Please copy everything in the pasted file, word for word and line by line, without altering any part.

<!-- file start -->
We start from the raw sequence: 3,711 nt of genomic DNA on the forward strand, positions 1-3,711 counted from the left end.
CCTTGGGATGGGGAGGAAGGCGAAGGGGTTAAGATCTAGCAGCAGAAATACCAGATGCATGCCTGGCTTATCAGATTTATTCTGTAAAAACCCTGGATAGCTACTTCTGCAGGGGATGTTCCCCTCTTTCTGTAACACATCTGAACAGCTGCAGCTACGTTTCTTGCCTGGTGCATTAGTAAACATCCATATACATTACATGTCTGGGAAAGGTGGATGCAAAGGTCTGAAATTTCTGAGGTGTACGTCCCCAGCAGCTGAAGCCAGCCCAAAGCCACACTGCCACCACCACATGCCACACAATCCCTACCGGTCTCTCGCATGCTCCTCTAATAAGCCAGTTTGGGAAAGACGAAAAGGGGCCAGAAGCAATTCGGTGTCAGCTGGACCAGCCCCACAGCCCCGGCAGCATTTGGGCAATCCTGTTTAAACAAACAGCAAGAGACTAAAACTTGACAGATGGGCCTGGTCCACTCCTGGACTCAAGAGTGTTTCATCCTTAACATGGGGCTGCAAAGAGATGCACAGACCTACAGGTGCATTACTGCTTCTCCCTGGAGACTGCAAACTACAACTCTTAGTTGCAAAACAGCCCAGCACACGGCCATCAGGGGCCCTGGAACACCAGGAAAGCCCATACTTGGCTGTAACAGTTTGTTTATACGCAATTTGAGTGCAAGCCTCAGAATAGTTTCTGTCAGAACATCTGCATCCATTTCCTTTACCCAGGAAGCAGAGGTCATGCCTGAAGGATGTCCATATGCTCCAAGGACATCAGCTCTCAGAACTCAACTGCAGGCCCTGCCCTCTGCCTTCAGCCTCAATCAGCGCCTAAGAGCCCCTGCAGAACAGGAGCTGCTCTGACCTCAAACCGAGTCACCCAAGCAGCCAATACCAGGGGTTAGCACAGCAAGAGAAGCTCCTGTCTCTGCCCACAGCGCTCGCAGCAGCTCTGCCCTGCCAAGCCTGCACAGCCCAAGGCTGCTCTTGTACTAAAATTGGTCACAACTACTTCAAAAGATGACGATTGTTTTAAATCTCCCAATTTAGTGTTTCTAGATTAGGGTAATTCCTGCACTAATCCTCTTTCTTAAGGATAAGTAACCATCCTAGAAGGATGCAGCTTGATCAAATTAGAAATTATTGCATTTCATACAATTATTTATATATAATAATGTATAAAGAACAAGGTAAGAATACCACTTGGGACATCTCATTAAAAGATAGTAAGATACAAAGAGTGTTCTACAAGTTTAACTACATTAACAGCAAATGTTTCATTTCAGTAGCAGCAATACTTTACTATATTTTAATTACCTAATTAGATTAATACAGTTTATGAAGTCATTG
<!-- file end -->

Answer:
We start from the raw sequence: 3,711 nt of genomic DNA on the forward strand, positions 1-3,711 counted from the left end.
CCTTGGGATGGGGAGGAAGGCGAAGGGGTTAAGATCTAGCAGCAGAAATACCAGATGCATGCCTGGCTTATCAGATTTATTCTGTAAAAACCCTGGATAGCTACTTCTGCAGGGGATGTTCCCCTCTTTCTGTAACACATCTGAACAGCTGCAGCTACGTTTCTTGCCTGGTGCATTAGTAAACATCCATATACATTACATGTCTGGGAAAGGTGGATGCAAAGGTCTGAAATTTCTGAGGTGTACGTCCCCAGCAGCTGAAGCCAGCCCAAAGCCACACTGCCACCACCACATGCCACACAATCCCTACCGGTCTCTCGCATGCTCCTCTAATAAGCCAGTTTGGGAAAGACGAAAAGGGGCCAGAAGCAATTCGGTGTCAGCTGGACCAGCCCCACAGCCCCGGCAGCATTTGGGCAATCCTGTTTAAACAAACAGCAAGAGACTAAAACTTGACAGATGGGCCTGGTCCACTCCTGGACTCAAGAGTGTTTCATCCTTAACATGGGGCTGCAAAGAGATGCACAGACCTACAGGTGCATTACTGCTTCTCCCTGGAGACTGCAAACTACAACTCTTAGTTGCAAAACAGCCCAGCACACGGCCATCAGGGGCCCTGGAACACCAGGAAAGCCCATACTTGGCTGTAACAGTTTGTTTATACGCAATTTGAGTGCAAGCCTCAGAATAGTTTCTGTCAGAACATCTGCATCCATTTCCTTTACCCAGGAAGCAGAGGTCATGCCTGAAGGATGTCCATATGCTCCAAGGACATCAGCTCTCAGAACTCAACTGCAGGCCCTGCCCTCTGCCTTCAGCCTCAATCAGCGCCTAAGAGCCCCTGCAGAACAGGAGCTGCTCTGACCTCAAACCGAGTCACCCAAGCAGCCAATACCAGGGGTTAGCACAGCAAGAGAAGCTCCTGTCTCTGCCCACAGCGCTCGCAGCAGCTCTGCCCTGCCAAGCCTGCACAGCCCAAGGCTGCTCTTGTACTAAAATTGGTCACAACTACTTCAAAAGATGACGATTGTTTTAAATCTCCCAATTTAGTGTTTCTAGATTAGGGTAATTCCTGCACTAATCCTCTTTCTTAAGGATAAGTAACCATCCTAGAAGGATGCAGCTTGATCAAATTAGAAATTATTGCATTTCATACAATTATTTATATATAATAATGTATAAAGAACAAGGTAAGAATACCACTTGGGACATCTCATTAAAAGATAGTAAGATACAAAGAGTGTTCTACAAGTTTAACTACATTAACAGCAAATGTTTCATTTCAGTAGCAGCAATACTTTACTATATTTTAATTACCTAATTAGATTAATACAGTTTATGAAGTCATTG